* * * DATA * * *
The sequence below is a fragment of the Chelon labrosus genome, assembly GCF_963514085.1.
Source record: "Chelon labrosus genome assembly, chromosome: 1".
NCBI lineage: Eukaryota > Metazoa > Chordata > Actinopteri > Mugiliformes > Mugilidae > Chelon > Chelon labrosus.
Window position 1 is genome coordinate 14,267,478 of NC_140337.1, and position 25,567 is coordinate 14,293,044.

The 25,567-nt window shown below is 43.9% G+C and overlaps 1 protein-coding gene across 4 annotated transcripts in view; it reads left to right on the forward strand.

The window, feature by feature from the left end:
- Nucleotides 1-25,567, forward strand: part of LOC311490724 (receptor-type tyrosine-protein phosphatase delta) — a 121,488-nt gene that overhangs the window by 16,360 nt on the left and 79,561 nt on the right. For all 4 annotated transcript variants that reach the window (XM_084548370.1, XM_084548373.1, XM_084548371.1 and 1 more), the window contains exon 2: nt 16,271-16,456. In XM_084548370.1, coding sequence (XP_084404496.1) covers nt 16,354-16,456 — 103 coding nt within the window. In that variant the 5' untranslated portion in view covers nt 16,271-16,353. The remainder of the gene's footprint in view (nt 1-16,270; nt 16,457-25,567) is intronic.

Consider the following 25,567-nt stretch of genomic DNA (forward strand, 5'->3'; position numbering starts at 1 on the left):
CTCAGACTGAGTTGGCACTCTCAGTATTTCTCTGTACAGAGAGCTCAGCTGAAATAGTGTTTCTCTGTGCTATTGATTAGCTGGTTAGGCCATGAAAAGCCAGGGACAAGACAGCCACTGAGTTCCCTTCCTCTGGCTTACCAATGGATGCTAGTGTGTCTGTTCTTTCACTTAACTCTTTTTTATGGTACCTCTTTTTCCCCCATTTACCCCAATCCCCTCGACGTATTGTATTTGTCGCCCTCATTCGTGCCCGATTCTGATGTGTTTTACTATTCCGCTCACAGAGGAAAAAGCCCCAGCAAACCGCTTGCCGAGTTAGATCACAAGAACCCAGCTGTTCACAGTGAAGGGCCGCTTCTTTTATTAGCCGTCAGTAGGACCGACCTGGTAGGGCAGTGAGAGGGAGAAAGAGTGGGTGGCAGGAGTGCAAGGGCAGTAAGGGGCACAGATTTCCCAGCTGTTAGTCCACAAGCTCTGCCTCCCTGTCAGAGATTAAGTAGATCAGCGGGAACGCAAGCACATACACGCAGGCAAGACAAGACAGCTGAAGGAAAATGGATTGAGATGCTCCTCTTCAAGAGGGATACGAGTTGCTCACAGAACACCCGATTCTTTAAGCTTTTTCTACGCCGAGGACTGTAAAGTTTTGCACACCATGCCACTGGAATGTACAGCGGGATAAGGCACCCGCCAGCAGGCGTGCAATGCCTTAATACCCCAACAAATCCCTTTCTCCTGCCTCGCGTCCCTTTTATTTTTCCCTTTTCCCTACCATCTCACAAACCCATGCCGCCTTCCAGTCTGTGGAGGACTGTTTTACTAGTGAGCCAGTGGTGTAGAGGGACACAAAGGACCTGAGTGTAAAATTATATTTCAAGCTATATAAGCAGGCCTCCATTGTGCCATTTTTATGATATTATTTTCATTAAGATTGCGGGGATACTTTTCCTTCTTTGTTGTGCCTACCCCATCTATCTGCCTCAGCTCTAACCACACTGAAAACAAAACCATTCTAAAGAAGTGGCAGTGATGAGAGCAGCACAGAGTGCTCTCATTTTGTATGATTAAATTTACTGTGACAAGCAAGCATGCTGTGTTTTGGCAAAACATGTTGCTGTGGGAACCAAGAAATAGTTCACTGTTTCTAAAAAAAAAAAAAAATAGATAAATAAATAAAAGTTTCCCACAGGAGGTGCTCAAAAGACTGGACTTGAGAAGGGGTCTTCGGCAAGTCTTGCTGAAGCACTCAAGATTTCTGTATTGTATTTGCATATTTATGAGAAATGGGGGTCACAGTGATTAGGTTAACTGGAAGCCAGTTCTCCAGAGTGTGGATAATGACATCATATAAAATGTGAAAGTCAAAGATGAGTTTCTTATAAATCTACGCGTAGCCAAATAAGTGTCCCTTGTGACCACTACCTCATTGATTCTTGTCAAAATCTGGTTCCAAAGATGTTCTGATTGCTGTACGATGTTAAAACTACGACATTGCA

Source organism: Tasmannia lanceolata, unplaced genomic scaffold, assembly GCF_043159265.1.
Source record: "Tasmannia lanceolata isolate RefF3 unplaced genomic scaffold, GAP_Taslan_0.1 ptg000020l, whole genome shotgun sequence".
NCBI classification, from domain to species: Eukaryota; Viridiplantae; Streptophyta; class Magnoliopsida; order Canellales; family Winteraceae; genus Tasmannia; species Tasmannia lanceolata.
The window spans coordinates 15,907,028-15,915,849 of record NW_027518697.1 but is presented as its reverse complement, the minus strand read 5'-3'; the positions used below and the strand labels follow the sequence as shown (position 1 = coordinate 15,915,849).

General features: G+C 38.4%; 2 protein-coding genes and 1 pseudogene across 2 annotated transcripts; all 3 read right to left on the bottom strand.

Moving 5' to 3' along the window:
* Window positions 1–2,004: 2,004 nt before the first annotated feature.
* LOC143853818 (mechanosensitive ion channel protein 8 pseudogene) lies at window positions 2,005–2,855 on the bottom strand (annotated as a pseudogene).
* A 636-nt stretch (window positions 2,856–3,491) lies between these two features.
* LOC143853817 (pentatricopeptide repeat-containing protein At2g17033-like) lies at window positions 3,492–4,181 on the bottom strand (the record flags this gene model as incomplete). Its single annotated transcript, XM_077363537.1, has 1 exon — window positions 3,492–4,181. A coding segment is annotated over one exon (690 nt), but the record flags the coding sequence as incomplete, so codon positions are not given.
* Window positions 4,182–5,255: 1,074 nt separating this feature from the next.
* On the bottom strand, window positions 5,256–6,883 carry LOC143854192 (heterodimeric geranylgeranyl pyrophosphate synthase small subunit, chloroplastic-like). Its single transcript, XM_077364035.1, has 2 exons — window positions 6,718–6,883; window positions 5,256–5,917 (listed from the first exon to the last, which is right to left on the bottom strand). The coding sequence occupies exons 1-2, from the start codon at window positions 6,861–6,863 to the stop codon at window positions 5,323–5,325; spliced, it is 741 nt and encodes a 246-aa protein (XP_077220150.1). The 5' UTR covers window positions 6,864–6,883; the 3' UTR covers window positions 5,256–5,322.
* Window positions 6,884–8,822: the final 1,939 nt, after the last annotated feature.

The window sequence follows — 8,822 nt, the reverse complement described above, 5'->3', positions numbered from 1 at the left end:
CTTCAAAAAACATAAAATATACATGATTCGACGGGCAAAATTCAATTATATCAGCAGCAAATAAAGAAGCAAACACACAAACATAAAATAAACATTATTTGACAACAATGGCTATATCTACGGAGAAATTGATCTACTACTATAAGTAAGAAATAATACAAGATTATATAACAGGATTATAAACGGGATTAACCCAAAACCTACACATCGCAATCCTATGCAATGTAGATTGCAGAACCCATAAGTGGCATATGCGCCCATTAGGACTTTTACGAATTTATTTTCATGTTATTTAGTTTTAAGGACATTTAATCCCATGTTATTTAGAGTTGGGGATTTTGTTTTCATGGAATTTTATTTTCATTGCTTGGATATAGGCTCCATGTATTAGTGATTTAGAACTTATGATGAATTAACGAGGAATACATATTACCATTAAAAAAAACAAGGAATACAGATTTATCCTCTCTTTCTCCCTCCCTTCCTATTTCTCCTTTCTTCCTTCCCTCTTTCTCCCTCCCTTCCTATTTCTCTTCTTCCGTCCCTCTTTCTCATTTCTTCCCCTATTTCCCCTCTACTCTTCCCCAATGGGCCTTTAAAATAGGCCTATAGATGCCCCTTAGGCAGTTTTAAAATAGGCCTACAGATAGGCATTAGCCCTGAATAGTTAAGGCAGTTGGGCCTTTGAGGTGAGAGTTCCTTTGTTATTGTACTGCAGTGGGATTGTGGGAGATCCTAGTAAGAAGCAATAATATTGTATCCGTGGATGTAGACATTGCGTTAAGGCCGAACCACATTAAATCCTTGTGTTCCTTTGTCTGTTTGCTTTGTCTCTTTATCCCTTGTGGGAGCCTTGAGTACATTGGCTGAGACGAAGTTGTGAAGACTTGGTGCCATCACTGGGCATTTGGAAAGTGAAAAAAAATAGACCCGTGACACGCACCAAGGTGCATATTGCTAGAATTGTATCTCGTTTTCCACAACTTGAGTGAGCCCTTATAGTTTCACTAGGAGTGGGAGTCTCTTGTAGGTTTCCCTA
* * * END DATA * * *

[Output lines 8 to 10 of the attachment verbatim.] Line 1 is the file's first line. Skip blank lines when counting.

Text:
Consider the following 25,567-nt stretch of genomic DNA (forward strand, 5'->3'; position numbering starts at 1 on the left):
CTCAGACTGAGTTGGCACTCTCAGTATTTCTCTGTACAGAGAGCTCAGCTGAAATAGTGTTTCTCTGTGCTATTGATTAGCTGGTTAGGCCATGAAAAGCCAGGGACAAGACAGCCACTGAGTTCCCTTCCTCTGGCTTACCAATGGATGCTAGTGTGTCTGTTCTTTCACTTAACTCTTTTTTATGGTACCTCTTTTTCCCCCATTTACCCCAATCCCCTCGACGTATTGTATTTGTCGCCCTCATTCGTGCCCGATTCTGATGTGTTTTACTATTCCGCTCACAGAGGAAAAAGCCCCAGCAAACCGCTTGCCGAGTTAGATCACAAGAACCCAGCTGTTCACAGTGAAGGGCCGCTTCTTTTATTAGCCGTCAGTAGGACCGACCTGGTAGGGCAGTGAGAGGGAGAAAGAGTGGGTGGCAGGAGTGCAAGGGCAGTAAGGGGCACAGATTTCCCAGCTGTTAGTCCACAAGCTCTGCCTCCCTGTCAGAGATTAAGTAGATCAGCGGGAACGCAAGCACATACACGCAGGCAAGACAAGACAGCTGAAGGAAAATGGATTGAGATGCTCCTCTTCAAGAGGGATACGAGTTGCTCACAGAACACCCGATTCTTTAAGCTTTTTCTACGCCGAGGACTGTAAAGTTTTGCACACCATGCCACTGGAATGTACAGCGGGATAAGGCACCCGCCAGCAGGCGTGCAATGCCTTAATACCCCAACAAATCCCTTTCTCCTGCCTCGCGTCCCTTTTATTTTTCCCTTTTCCCTACCATCTCACAAACCCATGCCGCCTTCCAGTCTGTGGAGGACTGTTTTACTAGTGAGCCAGTGGTGTAGAGGGACACAAAGGACCTGAGTGTAAAATTATATTTCAAGCTATATAAGCAGGCCTCCATTGTGCCATTTTTATGATATTATTTTCATTAAGATTGCGGGGATACTTTTCCTTCTTTGTTGTGCCTACCCCATCTATCTGCCTCAGCTCTAACCACACTGAAAACAAAACCATTCTAAAGAAGTGGCAGTGATGAGAGCAGCACAGAGTGCTCTCATTTTGTATGATTAAATTTACTGTGACAAGCAAGCATGCTGTGTTTTGGCAAAACATGTTGCTGTGGGAACCAAGAAATAGTTCACTGTTTCTAAAAAAAAAAAAAAATAGATAAATAAATAAAAGTTTCCCACAGGAGGTGCTCAAAAGACTGGACTTGAGAAGGGGTCTTCGGCAAGTCTTGCTGAAGCACTCAAGATTTCTGTATTGTATTTGCATATTTATGAGAAATGGGGGTCACAGTGATTAGGTTAACTGGAAGCCAGTTCTCCAGAGTGTGGATAATGACATCATATAAAATGTGAAAGTCAAAGATGAGTTTCTTATAAATCTACGCGTAGCCAAATAAGTGTCCCTTGTGACCACTACCTCATTGATTCTTGTCAAAATCTGGTTCCAAAGATGTTCTGATTGCTGTACGATGTTAAAACTACGACATTGCA

Source organism: Tasmannia lanceolata, unplaced genomic scaffold, assembly GCF_043159265.1.